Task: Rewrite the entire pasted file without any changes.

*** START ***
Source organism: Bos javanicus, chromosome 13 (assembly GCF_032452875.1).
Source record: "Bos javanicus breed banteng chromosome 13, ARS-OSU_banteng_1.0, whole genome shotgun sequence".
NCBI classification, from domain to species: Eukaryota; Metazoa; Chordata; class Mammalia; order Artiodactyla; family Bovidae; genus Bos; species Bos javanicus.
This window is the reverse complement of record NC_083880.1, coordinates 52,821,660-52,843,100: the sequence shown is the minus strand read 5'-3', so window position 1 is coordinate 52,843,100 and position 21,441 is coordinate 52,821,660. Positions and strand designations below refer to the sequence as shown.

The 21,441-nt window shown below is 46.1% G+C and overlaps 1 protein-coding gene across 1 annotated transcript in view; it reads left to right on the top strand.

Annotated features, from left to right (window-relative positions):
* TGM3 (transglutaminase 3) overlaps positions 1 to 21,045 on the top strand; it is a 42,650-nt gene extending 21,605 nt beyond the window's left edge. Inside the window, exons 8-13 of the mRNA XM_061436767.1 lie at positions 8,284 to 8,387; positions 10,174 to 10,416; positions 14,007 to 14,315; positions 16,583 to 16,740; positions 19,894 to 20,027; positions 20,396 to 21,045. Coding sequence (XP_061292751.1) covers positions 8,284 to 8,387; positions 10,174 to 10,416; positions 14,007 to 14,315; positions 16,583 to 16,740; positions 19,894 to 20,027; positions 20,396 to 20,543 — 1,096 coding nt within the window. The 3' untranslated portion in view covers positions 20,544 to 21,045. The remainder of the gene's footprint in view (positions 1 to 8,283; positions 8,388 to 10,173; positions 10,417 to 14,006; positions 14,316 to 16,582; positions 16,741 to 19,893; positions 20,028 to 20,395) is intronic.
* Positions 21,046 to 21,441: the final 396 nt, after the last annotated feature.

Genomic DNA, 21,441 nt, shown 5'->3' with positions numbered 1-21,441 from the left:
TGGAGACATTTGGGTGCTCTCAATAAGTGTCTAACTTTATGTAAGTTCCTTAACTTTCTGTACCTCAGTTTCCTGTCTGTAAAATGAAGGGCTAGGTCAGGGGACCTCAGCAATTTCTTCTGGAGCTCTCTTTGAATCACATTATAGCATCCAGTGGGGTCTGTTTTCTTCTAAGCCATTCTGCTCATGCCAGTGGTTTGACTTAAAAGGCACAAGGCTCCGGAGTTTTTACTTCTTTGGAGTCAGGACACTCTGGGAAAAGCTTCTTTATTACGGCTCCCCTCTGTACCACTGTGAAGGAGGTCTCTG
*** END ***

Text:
Source organism: Bos javanicus, chromosome 13 (assembly GCF_032452875.1).
Source record: "Bos javanicus breed banteng chromosome 13, ARS-OSU_banteng_1.0, whole genome shotgun sequence".
NCBI classification, from domain to species: Eukaryota; Metazoa; Chordata; class Mammalia; order Artiodactyla; family Bovidae; genus Bos; species Bos javanicus.
This window is the reverse complement of record NC_083880.1, coordinates 52,821,660-52,843,100: the sequence shown is the minus strand read 5'-3', so window position 1 is coordinate 52,843,100 and position 21,441 is coordinate 52,821,660. Positions and strand designations below refer to the sequence as shown.

The 21,441-nt window shown below is 46.1% G+C and overlaps 1 protein-coding gene across 1 annotated transcript in view; it reads left to right on the top strand.

Annotated features, from left to right (window-relative positions):
* TGM3 (transglutaminase 3) overlaps positions 1 to 21,045 on the top strand; it is a 42,650-nt gene extending 21,605 nt beyond the window's left edge. Inside the window, exons 8-13 of the mRNA XM_061436767.1 lie at positions 8,284 to 8,387; positions 10,174 to 10,416; positions 14,007 to 14,315; positions 16,583 to 16,740; positions 19,894 to 20,027; positions 20,396 to 21,045. Coding sequence (XP_061292751.1) covers positions 8,284 to 8,387; positions 10,174 to 10,416; positions 14,007 to 14,315; positions 16,583 to 16,740; positions 19,894 to 20,027; positions 20,396 to 20,543 — 1,096 coding nt within the window. The 3' untranslated portion in view covers positions 20,544 to 21,045. The remainder of the gene's footprint in view (positions 1 to 8,283; positions 8,388 to 10,173; positions 10,417 to 14,006; positions 14,316 to 16,582; positions 16,741 to 19,893; positions 20,028 to 20,395) is intronic.
* Positions 21,046 to 21,441: the final 396 nt, after the last annotated feature.

Genomic DNA, 21,441 nt, shown 5'->3' with positions numbered 1-21,441 from the left:
TGGAGACATTTGGGTGCTCTCAATAAGTGTCTAACTTTATGTAAGTTCCTTAACTTTCTGTACCTCAGTTTCCTGTCTGTAAAATGAAGGGCTAGGTCAGGGGACCTCAGCAATTTCTTCTGGAGCTCTCTTTGAATCACATTATAGCATCCAGTGGGGTCTGTTTTCTTCTAAGCCATTCTGCTCATGCCAGTGGTTTGACTTAAAAGGCACAAGGCTCCGGAGTTTTTACTTCTTTGGAGTCAGGACACTCTGGGAAAAGCTTCTTTATTACGGCTCCCCTCTGTACCACTGTGAAGGAGGTCTCTG